|Filed July 17, 1997|
Civil No. 970031
Appeal from the District Court for Bowman County, Southwest Judicial District, the Honorable Maurice R. Hunke, Judge.
REVERSED AND REMANDED.
Opinion of the Court by Sandstrom, Justice.
Mark L. Greenwood of Greenwood, Greenwood, Greenwood, Selinger & Ramsey, 30 1st Avenue East, P.O. Box 1157, Dickinson, N.D. 58602-1157, for petitioner and appellee.
Candace Ann Prigge, Assistant Attorney General, Attorney General's Office, 900 East Boulevard Avenue, Bismarck, N.D. 58505-0041, for respondent and appellant.
Kahl v. Director, North Dakota Department of Transportation
[¶1] The Director of the North Dakota Department of Transportation appeals from a district court judgment reversing the administrative suspension of Luke Kahl's driver's license for driving under the influence of alcohol. We conclude the appeal is not moot and the hearing officer's finding Kahl drove across the center line was supported by a preponderance of the evidence, giving the officer grounds for a stop. We also conclude the officer had probable cause to arrest Kahl. Therefore, we reverse the judgment and remand for reinstatement of the administrative license suspension.
[¶2] On June 30, 1996, a deputy of the Bowman County Sheriff's Department made a routine traffic stop on highway 12. During the stop, another vehicle approached the scene. The driver told the deputy a pickup traveling on highway 12 went into the ditch, came back up onto the road, and proceeded along the highway. The deputy proceeded in his squad car and shortly thereafter observed a pickup traveling on highway 12. The deputy testified, "As I got in behind the vehicle, I watched it for a period of approximately half a mile. It did cross the center line twice, so I proceeded to pull the vehicle over at that time."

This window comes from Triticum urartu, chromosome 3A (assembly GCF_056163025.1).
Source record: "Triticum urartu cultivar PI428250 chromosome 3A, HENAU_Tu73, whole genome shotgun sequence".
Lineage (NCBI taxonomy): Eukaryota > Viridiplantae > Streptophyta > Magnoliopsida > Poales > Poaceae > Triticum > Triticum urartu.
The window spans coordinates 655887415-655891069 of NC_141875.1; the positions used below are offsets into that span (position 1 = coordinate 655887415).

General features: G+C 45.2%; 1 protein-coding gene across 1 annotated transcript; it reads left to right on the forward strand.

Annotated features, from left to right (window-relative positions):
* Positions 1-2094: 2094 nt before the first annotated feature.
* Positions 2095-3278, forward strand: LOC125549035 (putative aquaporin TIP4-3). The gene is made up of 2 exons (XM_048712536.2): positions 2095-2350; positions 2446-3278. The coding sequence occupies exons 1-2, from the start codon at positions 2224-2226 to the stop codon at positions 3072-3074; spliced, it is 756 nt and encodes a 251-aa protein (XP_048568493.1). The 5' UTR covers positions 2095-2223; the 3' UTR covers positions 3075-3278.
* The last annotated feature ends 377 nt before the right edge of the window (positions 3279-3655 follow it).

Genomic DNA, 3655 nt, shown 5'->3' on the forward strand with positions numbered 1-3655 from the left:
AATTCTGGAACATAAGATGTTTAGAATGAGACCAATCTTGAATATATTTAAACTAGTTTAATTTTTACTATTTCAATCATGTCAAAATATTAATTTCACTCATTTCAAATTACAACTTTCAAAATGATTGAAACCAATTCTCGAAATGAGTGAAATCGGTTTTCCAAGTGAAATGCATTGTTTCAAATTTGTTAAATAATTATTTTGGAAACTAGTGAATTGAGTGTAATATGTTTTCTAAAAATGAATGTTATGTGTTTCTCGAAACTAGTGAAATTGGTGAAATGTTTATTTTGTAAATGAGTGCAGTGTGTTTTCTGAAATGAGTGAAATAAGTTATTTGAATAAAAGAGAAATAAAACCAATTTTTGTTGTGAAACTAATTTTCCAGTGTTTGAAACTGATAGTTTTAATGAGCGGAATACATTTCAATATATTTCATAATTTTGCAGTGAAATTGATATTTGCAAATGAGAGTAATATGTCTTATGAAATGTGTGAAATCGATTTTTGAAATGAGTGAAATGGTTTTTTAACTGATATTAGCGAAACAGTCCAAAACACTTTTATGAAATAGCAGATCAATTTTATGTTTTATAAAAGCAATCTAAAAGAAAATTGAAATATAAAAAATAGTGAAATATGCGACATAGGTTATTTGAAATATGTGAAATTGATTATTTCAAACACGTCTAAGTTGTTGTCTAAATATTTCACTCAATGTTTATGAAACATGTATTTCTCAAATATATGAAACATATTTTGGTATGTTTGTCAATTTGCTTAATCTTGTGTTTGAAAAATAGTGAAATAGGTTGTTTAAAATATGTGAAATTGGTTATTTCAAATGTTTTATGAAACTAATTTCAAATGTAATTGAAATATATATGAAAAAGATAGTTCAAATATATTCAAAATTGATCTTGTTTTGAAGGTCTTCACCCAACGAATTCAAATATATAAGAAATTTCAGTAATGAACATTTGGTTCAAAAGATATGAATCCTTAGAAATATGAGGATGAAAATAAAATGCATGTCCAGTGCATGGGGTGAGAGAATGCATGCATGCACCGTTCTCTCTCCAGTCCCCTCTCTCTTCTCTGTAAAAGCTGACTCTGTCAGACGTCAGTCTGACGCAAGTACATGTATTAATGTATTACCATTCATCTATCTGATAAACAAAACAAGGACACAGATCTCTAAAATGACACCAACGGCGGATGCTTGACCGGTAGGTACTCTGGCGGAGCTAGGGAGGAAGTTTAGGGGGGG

[¶3] The deputy approached the driver, Luke Kahl, and asked him for his driver's license. Kahl said he left it at home. At the deputy's request, Kahl accompanied him to his squad car. When Kahl was seated in the squad car, the deputy detected an odor of alcohol. Kahl admitted he had been drinking. After conducting field sobriety tests, the deputy arrested Kahl for driving under the influence of alcohol. Blood test results showed Kahl had a blood alcohol concentration of .11 percent.
[¶4] Kahl requested an administrative hearing on his license suspension. The hearing officer suspended Kahl's license for 91 days. Kahl appealed to the district court. The district court found the deputy:
"did not establish whether Kahl's crossing of the center line was merely 'slight weaving' or an 'erratic movement.'
. . . .
"[I]t is quite common knowledge that there are thousands of pickup trucks in Southwest North Dakota and it is not at all uncommon for those vehicles to be seen crossing a roadway center line . . . without being engaged in any criminal activity."
The district court found the deputy did not have reasonable and articulable suspicion to stop Kahl. The court reversed the suspension of Kahl's driver's license. The Department of Transportation appeals.
[¶5] The appeal from the administrative agency decision to the district court was timely under N.D.C.C. § 39-20-06. The district court had jurisdiction under N.D. Const. Art. VI, § 8, and N.D.C.C. § 28-32-19. The appeal from the district court was timely under N.D.C.C. § 28-32-21. This Court has jurisdiction under N.D. Const. Art. VI, § 6, and N.D.C.C. § 28-32-21.